An agreement was signed in November 1942 whereby the Wartime Metals Corporation paid all the capital and operating costs.

C. Bruce Ross, the last manager of the Hollinger, which closed in 1968, wrote in an unpublished history: “Hollinger undertook to manage the project for a fee of $1,500 per month.”

This required the diversion of staff from the Hollinger mine (then the largest gold mine in Canada and at one time the largest in the British Empire).

“Kam Kotia Mines was to receive a royalty for each pound of copper produced. A new road was constructed through heavy bush and swamp. It was completed during the winter of 1942-43. Its cost was shared by the provincial and federal government.”

When the plug was pulled in 1944, the truth came out. An agency of the U.S. government, the Metal Reserves and War Supplies Board, had initially engaged Wartime Metals to undertake the project. Once it was determined that there was sufficient cheap domestic supply in the United States, the Board stopped subsidizing the high-cost suppliers in Canada.

The mine produced 5.5 million pounds of copper concentrate at a loss of $140,223. Hollinger owned over 85 per cent of the shares of Kam Kotia Mines, whose only asset was the Kam Kotia property. Hollinger sold the company to mine developer Viola MacMillan (the long-time president of the Prospectors and Developers Association of Canada). She re-opened it in 1960 and then sold the company in 1966 to equally famous mine developer Arthur White. He operated it until 1972.

Throughout this history, the property remained under the name of Kam Kotia Mines Ltd., which went broke in 1973, returning ownership of the land to the Crown.

For 27 years, Queen’s Park ignored repeated requests by the city to eliminate the mess, although in 1991 the province began monitoring the situation. Now, the estimate is $28 million and everyone knows what an estimate is worth. One study in the 1980s put cleanup costs at $22 million and the province didn’t want any part of a headache of that size. That is until changing times made the environment an issue with the voters.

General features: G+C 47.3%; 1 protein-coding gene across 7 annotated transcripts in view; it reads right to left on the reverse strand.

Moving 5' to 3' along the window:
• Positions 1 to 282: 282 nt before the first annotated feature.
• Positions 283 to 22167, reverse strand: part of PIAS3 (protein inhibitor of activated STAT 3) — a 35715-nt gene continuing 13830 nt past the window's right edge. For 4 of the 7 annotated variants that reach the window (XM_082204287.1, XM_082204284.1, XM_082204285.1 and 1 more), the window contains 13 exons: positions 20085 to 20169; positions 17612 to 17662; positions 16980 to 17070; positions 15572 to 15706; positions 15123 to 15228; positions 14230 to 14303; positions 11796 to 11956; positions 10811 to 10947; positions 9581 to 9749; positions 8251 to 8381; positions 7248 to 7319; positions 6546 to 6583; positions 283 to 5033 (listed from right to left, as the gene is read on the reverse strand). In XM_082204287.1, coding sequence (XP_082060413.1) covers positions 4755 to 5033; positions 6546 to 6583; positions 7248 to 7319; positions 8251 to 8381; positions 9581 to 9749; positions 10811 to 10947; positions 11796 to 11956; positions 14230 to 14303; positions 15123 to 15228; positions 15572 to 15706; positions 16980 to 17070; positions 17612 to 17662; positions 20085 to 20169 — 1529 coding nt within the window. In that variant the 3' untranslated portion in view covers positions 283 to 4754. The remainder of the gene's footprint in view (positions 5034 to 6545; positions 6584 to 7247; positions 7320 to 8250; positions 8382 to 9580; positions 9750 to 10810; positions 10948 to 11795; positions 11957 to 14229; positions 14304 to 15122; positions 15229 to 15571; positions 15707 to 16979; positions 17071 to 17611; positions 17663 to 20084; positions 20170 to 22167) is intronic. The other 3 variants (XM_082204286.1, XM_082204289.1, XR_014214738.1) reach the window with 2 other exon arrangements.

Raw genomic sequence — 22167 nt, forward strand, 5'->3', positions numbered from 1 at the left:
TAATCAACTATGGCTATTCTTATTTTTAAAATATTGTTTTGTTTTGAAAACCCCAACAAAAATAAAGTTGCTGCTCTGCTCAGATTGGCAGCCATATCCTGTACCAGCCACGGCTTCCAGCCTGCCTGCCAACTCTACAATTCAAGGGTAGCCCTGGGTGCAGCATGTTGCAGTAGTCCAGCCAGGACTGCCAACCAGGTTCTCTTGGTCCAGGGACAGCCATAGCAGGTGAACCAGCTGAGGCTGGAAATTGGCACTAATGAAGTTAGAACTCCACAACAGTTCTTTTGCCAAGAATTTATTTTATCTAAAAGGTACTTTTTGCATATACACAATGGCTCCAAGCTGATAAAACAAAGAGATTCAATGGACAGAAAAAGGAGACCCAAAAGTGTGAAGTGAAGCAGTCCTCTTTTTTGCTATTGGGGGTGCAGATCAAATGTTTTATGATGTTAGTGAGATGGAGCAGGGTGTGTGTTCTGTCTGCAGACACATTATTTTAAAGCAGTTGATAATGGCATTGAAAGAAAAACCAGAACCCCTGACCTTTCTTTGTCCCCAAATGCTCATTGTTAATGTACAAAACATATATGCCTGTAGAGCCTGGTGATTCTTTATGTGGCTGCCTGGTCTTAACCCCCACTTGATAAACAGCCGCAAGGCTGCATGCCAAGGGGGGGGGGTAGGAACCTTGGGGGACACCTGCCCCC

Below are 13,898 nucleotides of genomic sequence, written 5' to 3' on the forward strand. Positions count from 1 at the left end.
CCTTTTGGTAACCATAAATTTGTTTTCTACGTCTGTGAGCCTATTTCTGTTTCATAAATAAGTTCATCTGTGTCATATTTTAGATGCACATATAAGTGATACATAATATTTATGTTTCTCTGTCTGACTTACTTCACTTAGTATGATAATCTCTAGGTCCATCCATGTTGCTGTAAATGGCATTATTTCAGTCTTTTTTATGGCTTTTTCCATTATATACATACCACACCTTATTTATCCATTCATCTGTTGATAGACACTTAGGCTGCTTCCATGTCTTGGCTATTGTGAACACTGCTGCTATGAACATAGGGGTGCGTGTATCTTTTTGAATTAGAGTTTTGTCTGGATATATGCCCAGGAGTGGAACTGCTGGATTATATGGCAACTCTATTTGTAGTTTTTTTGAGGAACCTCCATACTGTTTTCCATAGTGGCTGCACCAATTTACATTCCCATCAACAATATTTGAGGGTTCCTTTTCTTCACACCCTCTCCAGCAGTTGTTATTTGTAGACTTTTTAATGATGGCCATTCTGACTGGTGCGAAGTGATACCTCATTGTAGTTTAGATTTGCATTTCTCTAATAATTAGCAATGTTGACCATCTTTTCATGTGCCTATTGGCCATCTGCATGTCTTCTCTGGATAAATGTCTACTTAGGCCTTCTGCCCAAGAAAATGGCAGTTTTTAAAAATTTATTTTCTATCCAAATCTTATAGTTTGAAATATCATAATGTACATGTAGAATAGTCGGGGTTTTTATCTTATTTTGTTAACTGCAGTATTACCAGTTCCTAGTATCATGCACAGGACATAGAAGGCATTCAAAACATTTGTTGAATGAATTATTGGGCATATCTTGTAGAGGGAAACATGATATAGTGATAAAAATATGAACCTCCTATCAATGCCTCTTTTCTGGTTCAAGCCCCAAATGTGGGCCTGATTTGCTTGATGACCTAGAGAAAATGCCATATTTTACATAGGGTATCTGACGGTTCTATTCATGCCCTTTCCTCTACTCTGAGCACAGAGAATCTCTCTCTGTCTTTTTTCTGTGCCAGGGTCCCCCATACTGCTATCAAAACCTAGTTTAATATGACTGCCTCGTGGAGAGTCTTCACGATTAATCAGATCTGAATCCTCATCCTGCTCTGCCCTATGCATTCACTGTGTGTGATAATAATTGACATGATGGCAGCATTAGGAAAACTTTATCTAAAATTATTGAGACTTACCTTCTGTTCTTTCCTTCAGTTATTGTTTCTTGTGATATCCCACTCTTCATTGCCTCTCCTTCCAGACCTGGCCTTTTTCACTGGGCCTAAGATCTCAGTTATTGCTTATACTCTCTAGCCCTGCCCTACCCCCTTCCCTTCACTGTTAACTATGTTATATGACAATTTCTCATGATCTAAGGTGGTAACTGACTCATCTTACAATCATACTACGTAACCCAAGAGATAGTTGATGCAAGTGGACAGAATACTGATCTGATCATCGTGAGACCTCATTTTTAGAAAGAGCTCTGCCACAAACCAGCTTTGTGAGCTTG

In 2000, an environmental group, MiningWatch Canada, criticized the Federal government’s rules governing mining pollution as too weak to protect both humans and the environment. It listed three major mine-related water pollution sites in Canada, with the continued leaking of arsenic, cadmium, iron and other harmful contaminants at Kamiskotia on the list.

In 2001, then Minister of Northern Development and Mines, Dan Newman, made the following statement: “The environmental problems posed by Kam Kotia have been studied for 30 years. Our government is the first to undertake this much needed rehabilitation work.” The Minister conveniently forgot to mention that the province had owned the site for nearly two decades

The cleanup is a five-phase program and by fall the first three phases will be completed. Application has been made for the final $14 million for the last two phases but no decision has been made.

Timmins Councillor Rick Bison said in June that the contamination that leaves the site is blood red.

“It’s a very disturbing sight to see and I think the provincial government recognizes how serious it was and is doing something for it. The funding indicates it has a commitment.”

The City of Timmins was created as of Jan. 1, 1972 through a bill introduced by the Tory government of the day. The province made Timmins 1240 square miles, the largest municipality in size in Canada. And it included Kamiskotia Lake and the acid swamp.

While the 125 cottage owners and 350 people living at the lake are bitter about the long delay in addressing the site, they also tend to forget some important details. For instance, the road access to the lake, which they take for granted, came from hardrock miners who were yanked from their jobs in the middle of a war and forced to cut a road through bush and swamps and over creeks to build the Kam Kotia Mine.

Reproduced with permission.